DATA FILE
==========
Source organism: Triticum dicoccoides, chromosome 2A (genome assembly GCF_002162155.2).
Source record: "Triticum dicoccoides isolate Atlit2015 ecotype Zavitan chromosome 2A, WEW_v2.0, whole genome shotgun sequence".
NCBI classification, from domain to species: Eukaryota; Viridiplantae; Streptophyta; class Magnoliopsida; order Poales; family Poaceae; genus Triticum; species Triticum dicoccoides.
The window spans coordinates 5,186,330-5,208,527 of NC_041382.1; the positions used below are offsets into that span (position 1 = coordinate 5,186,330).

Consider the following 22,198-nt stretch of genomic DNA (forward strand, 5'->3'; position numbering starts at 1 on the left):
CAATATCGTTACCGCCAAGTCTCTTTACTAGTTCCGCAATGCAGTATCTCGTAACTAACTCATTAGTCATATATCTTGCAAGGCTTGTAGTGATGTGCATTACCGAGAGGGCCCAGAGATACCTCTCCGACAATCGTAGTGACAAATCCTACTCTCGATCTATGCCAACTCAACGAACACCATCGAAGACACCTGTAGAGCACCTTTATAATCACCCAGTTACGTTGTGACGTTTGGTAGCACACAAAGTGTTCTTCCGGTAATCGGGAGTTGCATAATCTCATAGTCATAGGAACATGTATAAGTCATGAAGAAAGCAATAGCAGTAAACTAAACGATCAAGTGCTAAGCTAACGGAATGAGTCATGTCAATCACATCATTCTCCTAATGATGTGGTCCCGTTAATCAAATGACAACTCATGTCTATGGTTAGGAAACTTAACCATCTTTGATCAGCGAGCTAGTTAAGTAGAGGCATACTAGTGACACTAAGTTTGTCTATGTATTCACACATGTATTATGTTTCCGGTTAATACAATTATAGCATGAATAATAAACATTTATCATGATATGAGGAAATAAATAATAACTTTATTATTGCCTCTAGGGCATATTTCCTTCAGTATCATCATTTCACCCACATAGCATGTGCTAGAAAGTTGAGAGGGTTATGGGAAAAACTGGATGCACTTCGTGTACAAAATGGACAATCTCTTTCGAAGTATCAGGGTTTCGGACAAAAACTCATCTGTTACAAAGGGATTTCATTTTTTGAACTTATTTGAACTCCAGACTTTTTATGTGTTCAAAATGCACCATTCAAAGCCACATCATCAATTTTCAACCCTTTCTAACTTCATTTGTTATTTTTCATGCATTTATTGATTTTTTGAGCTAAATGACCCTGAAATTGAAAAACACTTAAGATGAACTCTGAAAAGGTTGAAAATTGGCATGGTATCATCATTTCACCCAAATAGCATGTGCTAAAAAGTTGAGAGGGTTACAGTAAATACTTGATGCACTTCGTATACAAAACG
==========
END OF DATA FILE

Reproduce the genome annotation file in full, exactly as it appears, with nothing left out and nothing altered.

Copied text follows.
Source organism: Triticum dicoccoides, chromosome 2A (genome assembly GCF_002162155.2).
Source record: "Triticum dicoccoides isolate Atlit2015 ecotype Zavitan chromosome 2A, WEW_v2.0, whole genome shotgun sequence".
NCBI classification, from domain to species: Eukaryota; Viridiplantae; Streptophyta; class Magnoliopsida; order Poales; family Poaceae; genus Triticum; species Triticum dicoccoides.
The window spans coordinates 5,186,330-5,208,527 of NC_041382.1; the positions used below are offsets into that span (position 1 = coordinate 5,186,330).

Consider the following 22,198-nt stretch of genomic DNA (forward strand, 5'->3'; position numbering starts at 1 on the left):
CAATATCGTTACCGCCAAGTCTCTTTACTAGTTCCGCAATGCAGTATCTCGTAACTAACTCATTAGTCATATATCTTGCAAGGCTTGTAGTGATGTGCATTACCGAGAGGGCCCAGAGATACCTCTCCGACAATCGTAGTGACAAATCCTACTCTCGATCTATGCCAACTCAACGAACACCATCGAAGACACCTGTAGAGCACCTTTATAATCACCCAGTTACGTTGTGACGTTTGGTAGCACACAAAGTGTTCTTCCGGTAATCGGGAGTTGCATAATCTCATAGTCATAGGAACATGTATAAGTCATGAAGAAAGCAATAGCAGTAAACTAAACGATCAAGTGCTAAGCTAACGGAATGAGTCATGTCAATCACATCATTCTCCTAATGATGTGGTCCCGTTAATCAAATGACAACTCATGTCTATGGTTAGGAAACTTAACCATCTTTGATCAGCGAGCTAGTTAAGTAGAGGCATACTAGTGACACTAAGTTTGTCTATGTATTCACACATGTATTATGTTTCCGGTTAATACAATTATAGCATGAATAATAAACATTTATCATGATATGAGGAAATAAATAATAACTTTATTATTGCCTCTAGGGCATATTTCCTTCAGTATCATCATTTCACCCACATAGCATGTGCTAGAAAGTTGAGAGGGTTATGGGAAAAACTGGATGCACTTCGTGTACAAAATGGACAATCTCTTTCGAAGTATCAGGGTTTCGGACAAAAACTCATCTGTTACAAAGGGATTTCATTTTTTGAACTTATTTGAACTCCAGACTTTTTATGTGTTCAAAATGCACCATTCAAAGCCACATCATCAATTTTCAACCCTTTCTAACTTCATTTGTTATTTTTCATGCATTTATTGATTTTTTGAGCTAAATGACCCTGAAATTGAAAAACACTTAAGATGAACTCTGAAAAGGTTGAAAATTGGCATGGTATCATCATTTCACCCAAATAGCATGTGCTAAAAAGTTGAGAGGGTTACAGTAAATACTTGATGCACTTCGTATACAAAACG